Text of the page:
Lottery: a scheme of distribution by lot or chance, or a game in which the players pay money for the privilege of choosing numbers; also, an allotment of something, as of prizes in a lottery. The term originated in the Low Countries in the 15th century, where towns held private lotteries to raise money for town fortifications and to help the poor. A lottery is a form of gambling in which people pay for a chance to win a prize, and the chances of winning are very low. The prize is usually money, but it can be anything from jewelry to a new car.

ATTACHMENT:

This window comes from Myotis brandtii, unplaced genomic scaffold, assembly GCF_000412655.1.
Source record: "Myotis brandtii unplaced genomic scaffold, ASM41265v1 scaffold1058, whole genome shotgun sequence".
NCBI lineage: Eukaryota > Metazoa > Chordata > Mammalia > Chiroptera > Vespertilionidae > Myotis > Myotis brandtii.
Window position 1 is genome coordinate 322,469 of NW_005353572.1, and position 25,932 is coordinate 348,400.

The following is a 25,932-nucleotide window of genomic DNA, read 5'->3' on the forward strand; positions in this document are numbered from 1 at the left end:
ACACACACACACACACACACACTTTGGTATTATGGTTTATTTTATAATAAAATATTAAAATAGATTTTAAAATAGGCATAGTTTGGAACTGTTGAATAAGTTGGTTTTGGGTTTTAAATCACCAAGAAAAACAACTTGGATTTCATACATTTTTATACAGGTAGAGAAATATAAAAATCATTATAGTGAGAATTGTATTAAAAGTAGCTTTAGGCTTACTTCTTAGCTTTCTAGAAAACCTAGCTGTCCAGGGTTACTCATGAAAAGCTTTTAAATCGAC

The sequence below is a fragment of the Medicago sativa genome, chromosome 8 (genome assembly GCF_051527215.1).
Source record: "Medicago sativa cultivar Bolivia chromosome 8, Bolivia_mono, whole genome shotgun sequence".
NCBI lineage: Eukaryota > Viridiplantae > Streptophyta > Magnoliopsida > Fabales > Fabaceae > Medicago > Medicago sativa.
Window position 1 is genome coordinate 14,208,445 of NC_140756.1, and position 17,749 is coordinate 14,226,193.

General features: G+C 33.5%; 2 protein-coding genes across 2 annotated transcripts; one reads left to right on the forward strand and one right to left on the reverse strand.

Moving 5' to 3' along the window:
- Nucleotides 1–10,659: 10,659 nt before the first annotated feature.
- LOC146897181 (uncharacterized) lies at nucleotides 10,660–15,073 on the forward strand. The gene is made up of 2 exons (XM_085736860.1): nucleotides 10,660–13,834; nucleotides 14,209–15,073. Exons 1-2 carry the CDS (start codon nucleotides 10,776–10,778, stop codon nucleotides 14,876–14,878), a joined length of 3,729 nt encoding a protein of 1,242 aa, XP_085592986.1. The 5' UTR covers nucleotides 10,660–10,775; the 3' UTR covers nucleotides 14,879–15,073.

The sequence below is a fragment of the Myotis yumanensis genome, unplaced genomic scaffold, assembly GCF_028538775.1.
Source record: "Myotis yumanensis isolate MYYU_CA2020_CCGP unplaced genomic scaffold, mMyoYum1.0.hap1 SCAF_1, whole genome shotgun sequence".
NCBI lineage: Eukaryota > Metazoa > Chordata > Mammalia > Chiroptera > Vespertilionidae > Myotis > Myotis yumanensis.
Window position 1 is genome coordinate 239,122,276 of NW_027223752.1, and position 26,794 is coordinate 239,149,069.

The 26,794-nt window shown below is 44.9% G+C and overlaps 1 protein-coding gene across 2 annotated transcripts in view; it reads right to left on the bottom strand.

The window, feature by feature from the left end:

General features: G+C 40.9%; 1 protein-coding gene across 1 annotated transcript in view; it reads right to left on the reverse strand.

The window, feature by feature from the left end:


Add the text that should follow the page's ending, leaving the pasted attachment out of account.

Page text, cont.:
To play a lottery, a bettor writes his name and the amount staked on a ticket that is submitted to a drawing. Modern lotteries are usually run by computer programs that record each bettors’ selected number(s) or symbols, and determine if any are winners. Depending on the rules of a particular lottery, bettors can also choose to purchase an annuity, which pays out a lump sum over a period of years.

But if the odds of winning a lottery are so absurdly low, why do we keep playing? The answer, Cohen argues, is that the lottery represents an idealized version of America’s economic future: in the nineteen-seventies and eighties, we began to lose sight of the nation’s long-held promise that hard work and education would guarantee financial security. As the middle class eroded, pensions and jobs sank, health-care costs rose, and the federal government’s share of state income fell, lottery revenue surged.